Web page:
Pain on paper trail

AustralianPaper has announced a major ‘turnaround’ business restructure following its fourth consecutive year of financial losses.

The decision is focused on returning the business to financial viability, and includes a review of all departments, with inevitable job losses starting at the Mount Waverley head office.

It comes after Australian Paper announced the upcoming closure of its Shoalhaven Mill this year, which will see 75 jobs disappear.

As a result, the Latrobe Valley’s Maryvale Mill will become Australian Paper’s only ongoing manufacturing facility that produces copy and packaging paper.

Australian Paper senior marketing sustainability manager Craig Dunn said the company was committed to local manufacturing, but sought more support from key stakeholders.

“We don’t see any major asset closures at Maryvale Mill or any major impact on the employment numbers,” Mr Dunn said.

“We’re certainly seeking increased support from the state and federal governments to increase their procurement of locally-made paper from Maryvale.”

Mr Dunn said the amount of job losses was unclear at this stage, but Australian Paper would continue working closely with all key stakeholders, including governments and unions.

“We’re committed to being a viable Australian manufacturer, but change is required,” Mr Dunn said.

“We do need the agreement and support from our key stakeholders to be successful in this process.”

Construction Forestry Mining and Energy Union secretary at the Maryvale Mill, Anthony Pavey, said he has spoken with Australian Paper about what these changes meant.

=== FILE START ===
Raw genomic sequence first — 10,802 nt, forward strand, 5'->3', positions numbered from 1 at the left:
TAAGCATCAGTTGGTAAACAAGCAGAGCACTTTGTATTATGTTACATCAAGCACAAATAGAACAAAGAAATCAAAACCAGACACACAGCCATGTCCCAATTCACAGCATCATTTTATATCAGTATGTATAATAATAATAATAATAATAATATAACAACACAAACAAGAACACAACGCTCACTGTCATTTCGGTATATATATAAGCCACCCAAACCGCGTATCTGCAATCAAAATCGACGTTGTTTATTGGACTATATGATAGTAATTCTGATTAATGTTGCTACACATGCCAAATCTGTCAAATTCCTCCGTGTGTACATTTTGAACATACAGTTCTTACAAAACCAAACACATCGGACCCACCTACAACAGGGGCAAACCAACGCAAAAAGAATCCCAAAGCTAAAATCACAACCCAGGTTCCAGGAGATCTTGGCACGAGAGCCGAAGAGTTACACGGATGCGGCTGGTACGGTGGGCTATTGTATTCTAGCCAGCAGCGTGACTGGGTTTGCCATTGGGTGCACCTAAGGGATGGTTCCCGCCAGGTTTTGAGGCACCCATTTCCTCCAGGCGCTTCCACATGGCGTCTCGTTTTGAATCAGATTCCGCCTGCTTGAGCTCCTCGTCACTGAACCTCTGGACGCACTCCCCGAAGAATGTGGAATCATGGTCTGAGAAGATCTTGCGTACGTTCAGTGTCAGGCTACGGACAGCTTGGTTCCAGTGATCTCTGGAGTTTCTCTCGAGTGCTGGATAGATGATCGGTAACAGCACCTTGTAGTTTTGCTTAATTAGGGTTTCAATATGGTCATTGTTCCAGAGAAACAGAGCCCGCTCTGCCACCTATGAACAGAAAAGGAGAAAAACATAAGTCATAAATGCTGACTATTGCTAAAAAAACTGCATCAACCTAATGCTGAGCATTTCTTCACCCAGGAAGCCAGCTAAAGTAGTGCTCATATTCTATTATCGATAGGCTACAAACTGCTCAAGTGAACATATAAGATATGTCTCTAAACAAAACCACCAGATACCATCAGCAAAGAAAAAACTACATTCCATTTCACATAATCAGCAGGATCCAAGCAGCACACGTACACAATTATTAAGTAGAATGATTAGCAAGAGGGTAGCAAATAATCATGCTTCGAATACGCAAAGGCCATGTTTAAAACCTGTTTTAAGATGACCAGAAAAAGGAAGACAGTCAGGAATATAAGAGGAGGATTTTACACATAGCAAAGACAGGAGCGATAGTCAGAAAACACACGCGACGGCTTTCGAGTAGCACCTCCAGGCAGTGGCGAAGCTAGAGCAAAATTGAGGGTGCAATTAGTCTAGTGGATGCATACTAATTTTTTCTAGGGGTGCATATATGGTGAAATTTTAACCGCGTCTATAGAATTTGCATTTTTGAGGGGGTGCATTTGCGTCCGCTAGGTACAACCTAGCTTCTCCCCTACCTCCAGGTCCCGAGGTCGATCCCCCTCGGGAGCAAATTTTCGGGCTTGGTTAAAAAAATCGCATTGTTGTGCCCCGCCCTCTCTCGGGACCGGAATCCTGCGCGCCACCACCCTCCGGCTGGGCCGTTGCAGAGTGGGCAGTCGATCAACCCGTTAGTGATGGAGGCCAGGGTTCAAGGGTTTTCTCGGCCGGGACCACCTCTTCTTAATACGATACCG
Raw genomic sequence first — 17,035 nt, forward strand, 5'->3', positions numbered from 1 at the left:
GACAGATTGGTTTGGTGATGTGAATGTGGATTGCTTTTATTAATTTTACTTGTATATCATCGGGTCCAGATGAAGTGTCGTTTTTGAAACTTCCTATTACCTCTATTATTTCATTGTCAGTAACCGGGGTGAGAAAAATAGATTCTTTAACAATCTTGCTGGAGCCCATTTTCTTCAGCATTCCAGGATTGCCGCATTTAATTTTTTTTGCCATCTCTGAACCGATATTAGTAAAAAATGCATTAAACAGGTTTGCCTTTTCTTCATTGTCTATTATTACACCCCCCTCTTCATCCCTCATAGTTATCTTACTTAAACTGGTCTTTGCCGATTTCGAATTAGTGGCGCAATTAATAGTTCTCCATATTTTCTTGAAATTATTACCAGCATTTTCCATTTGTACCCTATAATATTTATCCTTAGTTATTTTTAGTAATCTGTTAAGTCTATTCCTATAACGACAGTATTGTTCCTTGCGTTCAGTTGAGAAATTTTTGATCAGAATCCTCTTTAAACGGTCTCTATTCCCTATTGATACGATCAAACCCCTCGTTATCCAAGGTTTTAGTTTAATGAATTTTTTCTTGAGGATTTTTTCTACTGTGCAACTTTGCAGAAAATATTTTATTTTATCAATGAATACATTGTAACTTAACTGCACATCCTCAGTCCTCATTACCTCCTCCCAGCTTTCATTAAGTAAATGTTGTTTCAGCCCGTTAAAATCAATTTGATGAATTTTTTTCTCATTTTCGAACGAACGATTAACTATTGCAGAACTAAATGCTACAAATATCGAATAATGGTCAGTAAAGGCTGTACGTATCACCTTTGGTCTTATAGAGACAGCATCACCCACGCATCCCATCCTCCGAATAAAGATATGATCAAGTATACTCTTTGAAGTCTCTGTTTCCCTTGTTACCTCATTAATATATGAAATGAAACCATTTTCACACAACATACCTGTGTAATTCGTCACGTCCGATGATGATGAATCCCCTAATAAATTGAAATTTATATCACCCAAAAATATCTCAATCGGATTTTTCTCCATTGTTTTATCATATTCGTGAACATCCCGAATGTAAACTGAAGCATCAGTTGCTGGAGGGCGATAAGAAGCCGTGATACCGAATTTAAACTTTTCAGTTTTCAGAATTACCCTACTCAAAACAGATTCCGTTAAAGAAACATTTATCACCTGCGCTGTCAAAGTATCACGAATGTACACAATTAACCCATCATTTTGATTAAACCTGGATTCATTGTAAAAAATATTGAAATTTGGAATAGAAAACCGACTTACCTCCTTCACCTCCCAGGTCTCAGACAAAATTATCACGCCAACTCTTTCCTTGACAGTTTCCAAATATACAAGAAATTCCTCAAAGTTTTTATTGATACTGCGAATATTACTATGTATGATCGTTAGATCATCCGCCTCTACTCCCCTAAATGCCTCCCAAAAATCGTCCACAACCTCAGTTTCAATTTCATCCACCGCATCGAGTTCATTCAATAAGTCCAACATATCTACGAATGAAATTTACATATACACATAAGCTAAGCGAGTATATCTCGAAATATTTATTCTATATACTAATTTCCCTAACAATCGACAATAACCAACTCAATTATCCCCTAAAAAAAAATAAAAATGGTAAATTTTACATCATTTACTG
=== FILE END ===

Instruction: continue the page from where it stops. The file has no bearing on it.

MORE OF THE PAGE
“It’s always concerning when your company is not making a profit, but we’re prepared to sit to work with the company to change that,” Mr Pavey said.

He said trials had already been undertaken, such as reducing shift workers and extending pay-rise time periods, which would help the company tackle Australia’s “ever-changing” manufacturing industry.

Mr Pavey said it was time all government departments committed to locally produced paper, to guarantee the job security of Maryvale’s 850 directly-employed people.

Member for Morwell Russell Northe called on the State Government to support the company during its restructure and prevent any job losses in the region.

“(Premier) Daniel Andrews promised he would fight for every job in Victoria and it’s now time for him to prove that to the workers at the Maryvale plant and the people of the Latrobe Valley,” Mr Northe said.